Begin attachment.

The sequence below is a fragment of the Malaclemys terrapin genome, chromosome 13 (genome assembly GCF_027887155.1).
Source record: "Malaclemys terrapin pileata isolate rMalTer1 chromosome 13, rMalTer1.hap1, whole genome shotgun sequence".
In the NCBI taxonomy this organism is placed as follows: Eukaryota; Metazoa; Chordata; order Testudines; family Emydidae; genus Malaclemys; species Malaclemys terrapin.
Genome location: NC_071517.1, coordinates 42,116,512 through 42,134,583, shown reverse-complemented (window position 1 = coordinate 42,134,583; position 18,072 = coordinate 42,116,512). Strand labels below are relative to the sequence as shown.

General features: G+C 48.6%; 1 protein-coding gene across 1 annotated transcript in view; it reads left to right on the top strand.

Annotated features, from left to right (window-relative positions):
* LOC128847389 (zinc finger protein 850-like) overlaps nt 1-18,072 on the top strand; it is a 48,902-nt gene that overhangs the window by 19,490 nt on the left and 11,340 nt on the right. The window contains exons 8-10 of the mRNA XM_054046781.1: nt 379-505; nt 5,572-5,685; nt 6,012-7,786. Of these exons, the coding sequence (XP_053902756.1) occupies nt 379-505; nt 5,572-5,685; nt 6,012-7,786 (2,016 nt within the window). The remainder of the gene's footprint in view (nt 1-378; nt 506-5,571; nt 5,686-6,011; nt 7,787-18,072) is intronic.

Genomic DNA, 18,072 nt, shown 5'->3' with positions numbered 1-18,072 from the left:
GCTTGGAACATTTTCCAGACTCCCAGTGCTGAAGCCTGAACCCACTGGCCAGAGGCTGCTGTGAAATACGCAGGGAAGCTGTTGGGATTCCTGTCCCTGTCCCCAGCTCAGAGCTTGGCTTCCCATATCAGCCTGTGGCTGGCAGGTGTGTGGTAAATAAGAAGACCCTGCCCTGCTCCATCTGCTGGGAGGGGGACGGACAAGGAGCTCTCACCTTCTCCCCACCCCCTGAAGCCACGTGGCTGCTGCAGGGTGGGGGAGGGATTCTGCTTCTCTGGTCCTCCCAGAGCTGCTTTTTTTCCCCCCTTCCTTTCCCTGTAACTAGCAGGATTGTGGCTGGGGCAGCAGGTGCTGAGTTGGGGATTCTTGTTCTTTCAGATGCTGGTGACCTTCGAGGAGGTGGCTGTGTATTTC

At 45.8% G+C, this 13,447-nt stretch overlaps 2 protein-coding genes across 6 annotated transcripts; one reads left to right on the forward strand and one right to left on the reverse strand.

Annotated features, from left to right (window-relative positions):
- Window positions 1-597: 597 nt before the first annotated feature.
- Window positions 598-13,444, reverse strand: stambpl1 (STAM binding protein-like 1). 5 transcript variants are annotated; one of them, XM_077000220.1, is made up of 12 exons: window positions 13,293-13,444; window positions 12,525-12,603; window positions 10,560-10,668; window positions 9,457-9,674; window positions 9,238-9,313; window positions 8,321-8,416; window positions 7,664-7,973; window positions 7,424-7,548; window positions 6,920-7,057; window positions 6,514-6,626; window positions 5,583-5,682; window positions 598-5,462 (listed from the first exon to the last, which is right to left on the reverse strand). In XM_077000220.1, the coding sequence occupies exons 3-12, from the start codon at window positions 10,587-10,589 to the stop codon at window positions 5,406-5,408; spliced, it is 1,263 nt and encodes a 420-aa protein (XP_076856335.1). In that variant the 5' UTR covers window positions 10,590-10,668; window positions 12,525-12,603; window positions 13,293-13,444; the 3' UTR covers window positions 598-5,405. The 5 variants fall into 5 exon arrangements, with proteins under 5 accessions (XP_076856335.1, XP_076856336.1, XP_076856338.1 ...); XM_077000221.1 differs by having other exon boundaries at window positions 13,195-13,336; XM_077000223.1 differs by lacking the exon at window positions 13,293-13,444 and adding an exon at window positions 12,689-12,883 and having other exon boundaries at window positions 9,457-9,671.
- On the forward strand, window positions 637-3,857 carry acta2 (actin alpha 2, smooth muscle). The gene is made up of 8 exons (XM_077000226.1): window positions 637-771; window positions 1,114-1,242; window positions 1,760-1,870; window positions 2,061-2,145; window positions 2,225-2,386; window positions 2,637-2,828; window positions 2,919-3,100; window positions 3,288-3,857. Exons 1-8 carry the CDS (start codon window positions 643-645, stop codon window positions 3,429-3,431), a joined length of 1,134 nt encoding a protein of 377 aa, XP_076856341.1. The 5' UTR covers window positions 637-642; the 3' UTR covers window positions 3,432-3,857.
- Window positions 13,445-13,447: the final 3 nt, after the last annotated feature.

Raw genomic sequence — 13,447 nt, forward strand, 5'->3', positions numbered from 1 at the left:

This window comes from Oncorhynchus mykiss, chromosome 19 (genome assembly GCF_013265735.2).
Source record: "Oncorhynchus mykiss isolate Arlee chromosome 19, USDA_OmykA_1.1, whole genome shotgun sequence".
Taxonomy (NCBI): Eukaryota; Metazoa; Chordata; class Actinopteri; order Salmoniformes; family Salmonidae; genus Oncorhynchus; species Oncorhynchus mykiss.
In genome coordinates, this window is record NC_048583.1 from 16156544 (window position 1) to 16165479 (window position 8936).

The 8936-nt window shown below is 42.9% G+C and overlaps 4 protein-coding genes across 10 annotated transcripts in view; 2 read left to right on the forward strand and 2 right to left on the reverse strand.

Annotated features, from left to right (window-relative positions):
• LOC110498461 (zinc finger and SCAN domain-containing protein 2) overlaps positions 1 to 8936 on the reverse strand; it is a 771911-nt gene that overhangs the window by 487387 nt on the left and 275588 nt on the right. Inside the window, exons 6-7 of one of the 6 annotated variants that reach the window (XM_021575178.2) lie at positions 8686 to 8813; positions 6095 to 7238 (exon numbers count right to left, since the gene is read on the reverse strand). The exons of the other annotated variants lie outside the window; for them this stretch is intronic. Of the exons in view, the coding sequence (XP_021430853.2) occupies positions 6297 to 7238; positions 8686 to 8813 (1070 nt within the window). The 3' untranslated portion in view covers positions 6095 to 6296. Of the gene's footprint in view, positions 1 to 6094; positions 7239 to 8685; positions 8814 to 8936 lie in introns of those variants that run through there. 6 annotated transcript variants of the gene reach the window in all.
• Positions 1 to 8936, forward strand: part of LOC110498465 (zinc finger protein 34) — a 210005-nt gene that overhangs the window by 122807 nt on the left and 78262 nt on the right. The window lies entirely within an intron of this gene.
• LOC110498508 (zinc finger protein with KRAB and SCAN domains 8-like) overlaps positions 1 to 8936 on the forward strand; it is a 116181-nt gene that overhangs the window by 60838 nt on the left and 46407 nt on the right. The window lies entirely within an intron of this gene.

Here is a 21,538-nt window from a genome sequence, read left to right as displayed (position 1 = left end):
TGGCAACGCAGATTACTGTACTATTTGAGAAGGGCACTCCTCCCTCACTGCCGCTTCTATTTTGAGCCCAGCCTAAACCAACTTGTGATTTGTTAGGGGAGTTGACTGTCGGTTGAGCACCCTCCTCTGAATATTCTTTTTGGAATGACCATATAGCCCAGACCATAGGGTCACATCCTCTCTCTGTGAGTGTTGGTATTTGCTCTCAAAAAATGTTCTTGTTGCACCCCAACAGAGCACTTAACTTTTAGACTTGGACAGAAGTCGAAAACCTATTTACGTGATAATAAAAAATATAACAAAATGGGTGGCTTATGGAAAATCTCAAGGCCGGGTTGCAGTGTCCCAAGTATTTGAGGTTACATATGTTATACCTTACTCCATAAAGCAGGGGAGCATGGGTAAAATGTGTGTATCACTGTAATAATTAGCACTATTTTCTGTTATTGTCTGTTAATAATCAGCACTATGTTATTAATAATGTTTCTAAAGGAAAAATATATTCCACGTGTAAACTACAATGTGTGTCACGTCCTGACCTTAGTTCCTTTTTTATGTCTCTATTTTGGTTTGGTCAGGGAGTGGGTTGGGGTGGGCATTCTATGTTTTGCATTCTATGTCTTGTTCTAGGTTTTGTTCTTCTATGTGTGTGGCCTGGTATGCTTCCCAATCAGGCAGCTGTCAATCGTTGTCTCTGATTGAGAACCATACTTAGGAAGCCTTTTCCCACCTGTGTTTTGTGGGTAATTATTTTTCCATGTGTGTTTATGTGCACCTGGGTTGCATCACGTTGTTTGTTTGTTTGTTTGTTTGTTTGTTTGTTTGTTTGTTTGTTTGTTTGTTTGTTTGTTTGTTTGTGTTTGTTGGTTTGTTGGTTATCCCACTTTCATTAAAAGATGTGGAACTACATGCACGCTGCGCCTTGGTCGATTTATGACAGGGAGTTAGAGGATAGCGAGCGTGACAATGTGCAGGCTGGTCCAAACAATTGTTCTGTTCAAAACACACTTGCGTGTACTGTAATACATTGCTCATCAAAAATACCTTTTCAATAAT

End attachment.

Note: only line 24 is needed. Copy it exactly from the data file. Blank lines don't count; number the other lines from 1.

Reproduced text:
• Positions 1 to 8936, forward strand: part of LOC110498465 (zinc finger protein 34) — a 210005-nt gene that overhangs the window by 122807 nt on the left and 78262 nt on the right. The window lies entirely within an intron of this gene.